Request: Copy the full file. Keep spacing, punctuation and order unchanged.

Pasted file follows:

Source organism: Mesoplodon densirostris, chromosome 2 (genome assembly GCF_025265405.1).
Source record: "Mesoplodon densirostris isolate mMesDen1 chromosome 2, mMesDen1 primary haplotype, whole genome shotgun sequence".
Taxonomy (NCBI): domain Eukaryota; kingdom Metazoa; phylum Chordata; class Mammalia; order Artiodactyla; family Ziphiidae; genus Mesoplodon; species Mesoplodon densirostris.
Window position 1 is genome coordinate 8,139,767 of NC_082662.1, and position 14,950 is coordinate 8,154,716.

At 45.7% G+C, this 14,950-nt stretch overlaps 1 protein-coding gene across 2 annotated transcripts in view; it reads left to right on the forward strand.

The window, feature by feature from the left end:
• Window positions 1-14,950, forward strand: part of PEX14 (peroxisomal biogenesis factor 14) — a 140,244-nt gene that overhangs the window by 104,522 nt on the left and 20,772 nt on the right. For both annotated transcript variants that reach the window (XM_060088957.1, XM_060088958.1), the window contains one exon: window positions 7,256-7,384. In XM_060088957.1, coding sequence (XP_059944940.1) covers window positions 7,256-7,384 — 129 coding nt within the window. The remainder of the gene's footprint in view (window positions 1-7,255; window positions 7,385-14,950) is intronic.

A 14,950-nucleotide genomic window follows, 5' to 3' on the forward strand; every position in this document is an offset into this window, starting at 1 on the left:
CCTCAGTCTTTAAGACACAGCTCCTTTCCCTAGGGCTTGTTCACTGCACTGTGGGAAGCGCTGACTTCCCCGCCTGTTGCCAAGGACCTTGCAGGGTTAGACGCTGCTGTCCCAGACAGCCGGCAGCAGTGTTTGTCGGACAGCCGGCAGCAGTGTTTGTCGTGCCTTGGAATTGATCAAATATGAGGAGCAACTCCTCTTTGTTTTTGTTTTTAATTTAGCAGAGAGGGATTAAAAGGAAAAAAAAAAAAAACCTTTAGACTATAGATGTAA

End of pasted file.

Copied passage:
Source organism: Mesoplodon densirostris, chromosome 2 (genome assembly GCF_025265405.1).
Source record: "Mesoplodon densirostris isolate mMesDen1 chromosome 2, mMesDen1 primary haplotype, whole genome shotgun sequence".
Taxonomy (NCBI): domain Eukaryota; kingdom Metazoa; phylum Chordata; class Mammalia; order Artiodactyla; family Ziphiidae; genus Mesoplodon; species Mesoplodon densirostris.
Window position 1 is genome coordinate 8,139,767 of NC_082662.1, and position 14,950 is coordinate 8,154,716.

At 45.7% G+C, this 14,950-nt stretch overlaps 1 protein-coding gene across 2 annotated transcripts in view; it reads left to right on the forward strand.

The window, feature by feature from the left end:
• Window positions 1-14,950, forward strand: part of PEX14 (peroxisomal biogenesis factor 14) — a 140,244-nt gene that overhangs the window by 104,522 nt on the left and 20,772 nt on the right. For both annotated transcript variants that reach the window (XM_060088957.1, XM_060088958.1), the window contains one exon: window positions 7,256-7,384. In XM_060088957.1, coding sequence (XP_059944940.1) covers window positions 7,256-7,384 — 129 coding nt within the window. The remainder of the gene's footprint in view (window positions 1-7,255; window positions 7,385-14,950) is intronic.

A 14,950-nucleotide genomic window follows, 5' to 3' on the forward strand; every position in this document is an offset into this window, starting at 1 on the left:
CCTCAGTCTTTAAGACACAGCTCCTTTCCCTAGGGCTTGTTCACTGCACTGTGGGAAGCGCTGACTTCCCCGCCTGTTGCCAAGGACCTTGCAGGGTTAGACGCTGCTGTCCCAGACAGCCGGCAGCAGTGTTTGTCGGACAGCCGGCAGCAGTGTTTGTCGTGCCTTGGAATTGATCAAATATGAGGAGCAACTCCTCTTTGTTTTTGTTTTTAATTTAGCAGAGAGGGATTAAAAGGAAAAAAAAAAAAAACCTTTAGACTATAGATGTAA